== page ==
The U.S. Labor Department late Thursday announced its long-awaited proposed update of overtime thresholds, raising the minimum salary for employees to qualify for Fair Labor Standards Act white-collar exemptions to $35,308 per year.
Under current law, employees with a salary below $455 a week (or $23,660 annually) must be paid overtime if they work more than 40 hours per week. Workers making below that salary level, set in 2004, may be eligible for overtime based on their job duties.
The Labor Department’s new proposal would update the salary threshold using current wage data, projected to Jan. 1, 2020, and boost the standard salary level to $679 a week (or $35,308 per year). The department said the plan “would make more than a million more American workers eligible for overtime.”
Workers making less than the $35,308 threshold would automatically be eligible for time-and-a-half pay on hours worked beyond 40 each week.
The department is seeking public comment on the proposal, and it could still face legal challenges.
The new proposed threshold comes in under an Obama administration proposal that was dismissed in 2017 by a federal judge in the U.S. District in Eastern Texas in a lawsuit filed by a coalition of 21 states and various business advocacy groups.
That proposal, which had been scheduled to take effect Dec. 1, 2017, would have doubled the salary level threshold used to determine eligibility for overtime pay for hourly workers from $23,660 to $47,476 a year.
“Our economy has more job openings than job seekers and more Americans are joining the labor force,” said Alexander Acosta, Labor Secretary, in a statement. “At my confirmation hearings, I committed to an update of the 2004 overtime threshold, and today’s proposal would bring common sense, consistency and higher wages to working Americans.”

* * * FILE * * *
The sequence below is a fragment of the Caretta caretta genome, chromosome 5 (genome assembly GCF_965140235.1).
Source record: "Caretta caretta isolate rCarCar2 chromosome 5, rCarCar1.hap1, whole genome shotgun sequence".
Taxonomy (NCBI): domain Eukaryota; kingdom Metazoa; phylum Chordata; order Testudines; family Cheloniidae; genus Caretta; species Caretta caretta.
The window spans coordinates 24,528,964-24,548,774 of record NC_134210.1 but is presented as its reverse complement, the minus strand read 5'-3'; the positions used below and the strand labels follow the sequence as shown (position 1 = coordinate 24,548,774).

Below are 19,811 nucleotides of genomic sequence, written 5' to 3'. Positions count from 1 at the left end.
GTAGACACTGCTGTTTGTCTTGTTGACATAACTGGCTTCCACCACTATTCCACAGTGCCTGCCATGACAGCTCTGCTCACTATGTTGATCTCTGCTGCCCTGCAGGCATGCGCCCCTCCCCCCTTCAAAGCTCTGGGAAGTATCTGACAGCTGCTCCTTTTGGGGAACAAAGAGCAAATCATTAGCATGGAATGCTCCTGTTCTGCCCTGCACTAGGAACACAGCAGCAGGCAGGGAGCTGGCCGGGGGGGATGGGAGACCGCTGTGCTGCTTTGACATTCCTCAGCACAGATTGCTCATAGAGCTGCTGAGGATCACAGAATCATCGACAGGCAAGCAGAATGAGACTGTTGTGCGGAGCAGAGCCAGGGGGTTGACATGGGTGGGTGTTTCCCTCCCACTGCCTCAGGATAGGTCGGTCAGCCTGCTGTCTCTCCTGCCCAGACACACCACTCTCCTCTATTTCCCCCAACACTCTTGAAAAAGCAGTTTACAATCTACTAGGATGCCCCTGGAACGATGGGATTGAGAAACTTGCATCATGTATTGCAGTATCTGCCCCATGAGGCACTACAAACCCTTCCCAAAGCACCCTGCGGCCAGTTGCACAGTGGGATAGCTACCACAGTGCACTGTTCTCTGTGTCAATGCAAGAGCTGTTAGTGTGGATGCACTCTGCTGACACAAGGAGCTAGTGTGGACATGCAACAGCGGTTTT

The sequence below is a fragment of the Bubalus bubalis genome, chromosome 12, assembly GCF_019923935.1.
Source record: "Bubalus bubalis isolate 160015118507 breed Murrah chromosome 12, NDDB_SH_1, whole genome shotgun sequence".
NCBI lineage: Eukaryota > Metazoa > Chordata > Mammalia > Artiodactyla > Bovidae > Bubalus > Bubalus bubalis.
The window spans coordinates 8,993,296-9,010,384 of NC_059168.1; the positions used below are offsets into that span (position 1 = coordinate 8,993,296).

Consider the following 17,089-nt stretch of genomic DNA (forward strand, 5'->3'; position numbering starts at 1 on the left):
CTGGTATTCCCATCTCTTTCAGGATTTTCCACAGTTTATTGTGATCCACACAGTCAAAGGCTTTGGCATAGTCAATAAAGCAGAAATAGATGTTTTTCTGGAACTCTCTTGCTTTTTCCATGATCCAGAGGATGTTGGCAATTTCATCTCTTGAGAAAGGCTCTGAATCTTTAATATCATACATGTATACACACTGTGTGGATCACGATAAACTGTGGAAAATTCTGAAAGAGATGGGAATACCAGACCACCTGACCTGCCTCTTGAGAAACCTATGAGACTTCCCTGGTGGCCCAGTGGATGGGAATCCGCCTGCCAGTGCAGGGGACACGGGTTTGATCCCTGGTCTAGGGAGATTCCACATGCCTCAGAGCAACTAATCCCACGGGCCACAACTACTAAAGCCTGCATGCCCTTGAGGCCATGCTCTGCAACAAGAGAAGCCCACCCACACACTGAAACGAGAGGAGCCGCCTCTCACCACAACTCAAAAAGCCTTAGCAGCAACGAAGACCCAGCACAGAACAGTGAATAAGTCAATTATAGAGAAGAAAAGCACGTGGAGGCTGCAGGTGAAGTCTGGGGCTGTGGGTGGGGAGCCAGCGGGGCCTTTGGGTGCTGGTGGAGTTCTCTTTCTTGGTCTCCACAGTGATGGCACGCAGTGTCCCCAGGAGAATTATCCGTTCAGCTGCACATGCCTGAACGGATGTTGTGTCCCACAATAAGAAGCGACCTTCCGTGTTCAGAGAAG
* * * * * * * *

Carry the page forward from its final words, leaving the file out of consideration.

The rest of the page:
The National Restaurant Association welcomed the department’s proposal, saying it affected “every restaurant owner and operator in the country.”
“The Department of Labor’s revisions to the rule reflect a thoughtful review process, including a request for information and a nationwide series of listening sessions allowing the regulated community and stakeholders to offer input on this important federal regulation,” said Shannon Meade, the NRA’s vice president of public policy and legal advocacy, in a statement.
Meade called it a “commonsense approach to salary increases and the absence of a provision for automatic adjustments.”
The International Franchise called the department’s proposal sensible.
“The IFA commends the Department of Labor for issuing a sensible approach to expand overtime eligibility,” said Matt Haller, the IFA’s senior vice president of government relations and public policy.
“This move gives business owners across the country the clarity and certainty needed to plan for their future, and many employees more money in their pocketbook,” Haller said. “We look forward to supporting DOL to see that this rule moves forward as swiftly as possible.”
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